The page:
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New Moves They Must Learn

As daredevil stars and computer technology see more action, stunt experts are having to adjust.

September 10, 2000|MICHAEL MALLORY | Michael Mallory is an occasional contributor to Calendar

For others in the stunt community, the critical issue related to the use of actors in stunts, either performing the action for the cameras or having their images digitized over a stunt player, comes down to residuals. As Screen Actors Guild members, stunt players receive residual payments for films the same as actors do, but only if they have appeared on camera. Residuals are not paid for off-camera work, such as shot development, rehearsal, testing, rigging and safety work for other stunt players, which includes such duties as inflating a crash bag or slathering a fellow stunter with rubber cement for a fire burn.

The payment question becomes even murkier in cases where stunts have been filmed against a green screen for later digital enhancement. That can obscure both the stunt players' identities and their work.

Digitally enhanced action also rankles many stunt players and coordinators on a creative level as well, since almost anything is now possible in film, to the detriment of realism.

"Stunts are getting bigger and wilder and crazier, and there's nothing real about it, nothing that a human could do now, because [movie characters] are all becoming supermen," Janes asserts.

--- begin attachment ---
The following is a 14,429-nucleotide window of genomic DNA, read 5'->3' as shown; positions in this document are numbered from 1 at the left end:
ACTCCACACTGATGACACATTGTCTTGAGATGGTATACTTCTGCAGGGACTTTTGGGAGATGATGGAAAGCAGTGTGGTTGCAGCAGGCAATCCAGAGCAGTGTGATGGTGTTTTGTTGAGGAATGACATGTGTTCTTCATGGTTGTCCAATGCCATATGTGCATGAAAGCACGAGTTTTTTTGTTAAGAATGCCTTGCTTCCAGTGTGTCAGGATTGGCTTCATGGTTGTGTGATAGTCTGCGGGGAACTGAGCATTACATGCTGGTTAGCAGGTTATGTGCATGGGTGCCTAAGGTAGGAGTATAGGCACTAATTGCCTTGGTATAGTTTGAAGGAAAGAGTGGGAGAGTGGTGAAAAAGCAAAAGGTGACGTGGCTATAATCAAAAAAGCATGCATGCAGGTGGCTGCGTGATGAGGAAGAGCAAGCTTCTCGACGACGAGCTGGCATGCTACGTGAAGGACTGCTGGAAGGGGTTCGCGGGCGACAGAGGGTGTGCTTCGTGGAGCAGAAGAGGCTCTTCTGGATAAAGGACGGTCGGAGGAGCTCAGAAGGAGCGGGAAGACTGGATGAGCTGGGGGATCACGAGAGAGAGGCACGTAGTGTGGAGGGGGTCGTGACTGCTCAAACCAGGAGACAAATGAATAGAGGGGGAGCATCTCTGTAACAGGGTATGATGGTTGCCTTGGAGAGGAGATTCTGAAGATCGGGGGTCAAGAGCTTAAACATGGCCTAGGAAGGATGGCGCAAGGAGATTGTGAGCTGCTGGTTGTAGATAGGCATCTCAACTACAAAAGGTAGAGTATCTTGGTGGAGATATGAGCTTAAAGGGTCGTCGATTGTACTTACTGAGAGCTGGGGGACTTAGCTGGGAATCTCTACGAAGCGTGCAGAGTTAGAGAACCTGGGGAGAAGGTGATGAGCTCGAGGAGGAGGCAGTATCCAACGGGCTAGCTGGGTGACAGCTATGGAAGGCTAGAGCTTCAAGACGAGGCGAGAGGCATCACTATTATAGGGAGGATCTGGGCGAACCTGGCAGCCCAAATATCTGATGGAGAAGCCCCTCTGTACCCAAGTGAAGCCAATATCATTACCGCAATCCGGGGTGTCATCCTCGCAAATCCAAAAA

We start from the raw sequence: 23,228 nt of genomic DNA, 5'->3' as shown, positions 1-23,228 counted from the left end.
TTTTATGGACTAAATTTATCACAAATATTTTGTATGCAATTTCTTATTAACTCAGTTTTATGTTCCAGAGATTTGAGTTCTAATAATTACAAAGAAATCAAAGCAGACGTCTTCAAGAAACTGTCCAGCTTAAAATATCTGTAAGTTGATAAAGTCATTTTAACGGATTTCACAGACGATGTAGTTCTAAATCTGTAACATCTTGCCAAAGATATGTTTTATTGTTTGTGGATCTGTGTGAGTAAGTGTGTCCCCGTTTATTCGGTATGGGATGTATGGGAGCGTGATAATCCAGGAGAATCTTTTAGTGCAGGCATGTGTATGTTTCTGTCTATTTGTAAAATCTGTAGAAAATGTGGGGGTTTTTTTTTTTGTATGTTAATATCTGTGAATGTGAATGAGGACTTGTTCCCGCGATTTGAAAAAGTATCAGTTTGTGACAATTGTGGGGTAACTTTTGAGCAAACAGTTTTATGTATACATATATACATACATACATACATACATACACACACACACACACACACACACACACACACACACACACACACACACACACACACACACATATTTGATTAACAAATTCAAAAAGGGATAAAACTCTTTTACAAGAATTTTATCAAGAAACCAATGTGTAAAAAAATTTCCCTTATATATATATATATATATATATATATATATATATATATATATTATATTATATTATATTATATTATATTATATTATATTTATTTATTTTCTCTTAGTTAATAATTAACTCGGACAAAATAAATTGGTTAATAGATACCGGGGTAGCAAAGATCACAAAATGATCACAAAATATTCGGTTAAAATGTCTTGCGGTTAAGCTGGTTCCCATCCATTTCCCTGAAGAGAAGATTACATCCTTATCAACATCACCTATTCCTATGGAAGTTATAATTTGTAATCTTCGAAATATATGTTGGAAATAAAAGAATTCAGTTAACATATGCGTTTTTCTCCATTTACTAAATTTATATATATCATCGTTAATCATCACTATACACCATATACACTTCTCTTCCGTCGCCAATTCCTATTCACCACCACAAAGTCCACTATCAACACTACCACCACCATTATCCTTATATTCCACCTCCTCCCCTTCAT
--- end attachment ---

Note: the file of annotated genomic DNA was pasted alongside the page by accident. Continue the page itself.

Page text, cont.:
"When you have an actor doing something behind a blue or green screen, and you know it, what's the jeopardy there?" asks Diamond Farnsworth, a second-generation stuntman (his father is former stuntman and actor Richard Farnsworth) who is stunt coordinator for CBS' "JAG." "It's like cartoons; when Wile E. Coyote falls off the cliff, you don't go, 'Oh my God!' because it's a cartoon. And people are going to start saying, 'Wait a minute, what's the jeopardy behind this?' And I think they're still going to want to see stunts."

For that reason, even though the pinch is already being felt in the stunt community, most believe it is not yet time to relegate stunt players to the same museum that houses analog recording equipment. "There are still so many things you have to do and want to do with stuntmen," says Bruckheimer, whose company produced "Remember the Titans" and is currently working on "Pearl Harbor" for next summer. Wagner, Cruise's producing partner, agrees: Stunt people "are a very necessary and integral part of creating a sequence. Doing things green-screen, for example, requires a lot of precision, which those people are trained in."

Ultimately, the bottom line, in the words of Andy Armstrong, is that "it's not necessarily about making work for stunt people, it's about making it believable that an actor who may not have any physical skills can do something that's very tough, very skillful and dangerous and clever. Engineering and development go hand in hand, and there's no reason the stunt industry shouldn't be the same."

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